How slow India has been in reforming policy for a dynamic sector like education is evident from the fact that the National Education Policy (NEP) adopted by the Cabinet on Wednesday succeeds the one adopted in 1992. Indeed, while there has been talk of greater autonomy for higher education institutions (HEIs) for nearly a decade now, there have been many a slip between rhetoric and action on ground.
The IIM Act, which gave the premier management education institutes significant autonomy, was passed in 2017, and yet, just a week ago, the University Grants Commission (UGC) was fighting the IIMs over one-year Masters programmes. Sadly, this is not the only instance of regulatory straitjacketing, nor is UGC the only regulator with a broad sweep of powers, often with contradictory objectives.
Last week, as per The Indian Express, the All India Council for Technical Education (AICTE), derecognised three programmes offered by MDI-Gurgaon, a top management education institute, as they didn’t meet its duration criteria. Add to this the government having waited till the pandemic to liberalise online education—had this been done even a few years earlier, higher education would have perhaps been better prepared for handling the pandemic restrictions—and other such policy myopia, and it is clear why Indian universities haven’t been able to break into the top-100 in global rankings or why China has a tertiary GER of close to 60%, against India’s under-30%, despite having lagged India just two decades ago. Against such a backdrop, NEP 2020 replacing the existing higher education regulatory regime with a single-higher-education regulator, and, among other things, moving forward with graded autonomy for HEIs is a tectonic shift for the better.
The Higher Education Council of India (HECI), with four verticals, will replace the UGC-AICTE regime—given the regulatory functions have been separated and assigned to the four verticals, it is expected that the conflict of interest that affected UGC’s functioning and created several quality issues in higher education will be a thing of the past. The regulatory treatment will be the same for all universities, private or public, which could translate into greater evenness of standards among HEIs.
The NEP 2020 also provides universities the freedom to submit self-disclosures, which will preclude the need for regular inspections. It also opens the doors for multi-disciplinary education, by adopting a major-minor structure for university education that allows students to graduate in a science subject, while having also studied an arts subject as part of their degree, or vice-versa. The decision to have multiple exit and entry points for higher education will ensure that time spent at HEIs doesn’t go unrecognised.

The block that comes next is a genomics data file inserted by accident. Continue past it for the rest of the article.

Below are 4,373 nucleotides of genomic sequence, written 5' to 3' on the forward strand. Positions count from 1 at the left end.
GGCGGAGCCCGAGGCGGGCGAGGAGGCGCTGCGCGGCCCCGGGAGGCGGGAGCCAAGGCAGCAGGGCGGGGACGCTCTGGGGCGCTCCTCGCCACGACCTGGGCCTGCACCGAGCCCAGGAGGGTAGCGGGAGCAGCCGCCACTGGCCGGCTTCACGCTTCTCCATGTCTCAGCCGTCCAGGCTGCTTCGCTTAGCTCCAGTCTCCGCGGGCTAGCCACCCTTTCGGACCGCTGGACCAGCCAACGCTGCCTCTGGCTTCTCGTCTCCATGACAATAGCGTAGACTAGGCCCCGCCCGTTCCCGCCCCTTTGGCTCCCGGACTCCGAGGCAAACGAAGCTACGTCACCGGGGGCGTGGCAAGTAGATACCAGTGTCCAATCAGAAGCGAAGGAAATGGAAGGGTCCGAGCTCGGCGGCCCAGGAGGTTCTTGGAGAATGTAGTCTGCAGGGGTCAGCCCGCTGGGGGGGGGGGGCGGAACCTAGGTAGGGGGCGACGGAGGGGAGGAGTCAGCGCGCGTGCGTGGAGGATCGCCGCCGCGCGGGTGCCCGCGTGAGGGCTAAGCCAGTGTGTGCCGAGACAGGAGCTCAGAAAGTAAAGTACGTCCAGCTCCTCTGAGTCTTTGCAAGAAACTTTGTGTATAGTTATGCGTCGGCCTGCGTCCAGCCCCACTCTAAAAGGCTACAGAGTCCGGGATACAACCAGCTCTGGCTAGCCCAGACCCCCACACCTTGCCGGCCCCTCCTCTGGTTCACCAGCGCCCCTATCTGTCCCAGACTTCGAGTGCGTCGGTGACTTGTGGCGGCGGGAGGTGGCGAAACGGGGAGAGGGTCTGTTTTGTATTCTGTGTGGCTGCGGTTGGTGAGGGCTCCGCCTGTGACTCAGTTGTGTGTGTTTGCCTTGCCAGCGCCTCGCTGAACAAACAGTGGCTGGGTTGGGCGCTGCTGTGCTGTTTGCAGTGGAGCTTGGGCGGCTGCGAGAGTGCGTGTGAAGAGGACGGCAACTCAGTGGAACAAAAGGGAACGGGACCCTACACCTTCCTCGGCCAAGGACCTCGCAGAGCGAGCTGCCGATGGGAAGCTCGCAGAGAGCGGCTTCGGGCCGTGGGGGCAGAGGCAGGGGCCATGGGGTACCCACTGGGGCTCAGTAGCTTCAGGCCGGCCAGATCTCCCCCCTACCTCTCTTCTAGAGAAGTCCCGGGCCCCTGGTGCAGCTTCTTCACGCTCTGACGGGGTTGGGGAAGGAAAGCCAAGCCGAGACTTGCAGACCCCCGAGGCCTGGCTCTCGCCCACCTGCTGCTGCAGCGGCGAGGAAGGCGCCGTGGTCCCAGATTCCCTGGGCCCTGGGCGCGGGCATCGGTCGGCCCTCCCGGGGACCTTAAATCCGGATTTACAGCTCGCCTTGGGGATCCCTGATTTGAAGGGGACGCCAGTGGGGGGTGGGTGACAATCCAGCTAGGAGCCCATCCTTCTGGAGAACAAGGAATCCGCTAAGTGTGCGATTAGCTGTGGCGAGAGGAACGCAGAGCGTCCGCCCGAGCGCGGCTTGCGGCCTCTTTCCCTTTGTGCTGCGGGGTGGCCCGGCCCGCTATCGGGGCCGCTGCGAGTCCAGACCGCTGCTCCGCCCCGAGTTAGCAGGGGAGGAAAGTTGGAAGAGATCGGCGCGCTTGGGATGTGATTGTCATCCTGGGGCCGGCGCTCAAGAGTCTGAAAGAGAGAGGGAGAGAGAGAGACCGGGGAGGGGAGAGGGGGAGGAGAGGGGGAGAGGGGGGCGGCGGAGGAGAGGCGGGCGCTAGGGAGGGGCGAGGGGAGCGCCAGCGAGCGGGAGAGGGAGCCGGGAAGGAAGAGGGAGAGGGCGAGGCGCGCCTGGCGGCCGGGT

However, the government’s fixation with fee regulation is a major challenge; it makes little sense since the bulk of the universities in India are public-funded, which means education is significantly subsidised in these institutions with fees being capped anyway. Preventing private universities and premier public universities from charging the fees that they need for expansion plans and sustaining quality hardly seems to be the route to ensuring high-quality higher education. Indeed, even the graded autonomy plan needs tweaking, with more parameters being brought in to judge whether a government-funded university deserves autonomy; extending it to private universities, though, smacks of the old command-and-control approach. The “light but tight” system that the government has talked about will only work if HECI is liberal in its approach.
While foreign universities—now allowed to set up campuses in India—will count the end of the UGC regime as a big positive, the government or a central regulator stymieing them on fees will offset this. There will be little incentive, thus, for a top-notch global university to create an Indian offshoot. Over-regulation is one of the chief reasons Indian universities don’t figure high in global rankings; the government needs to be mindful of this.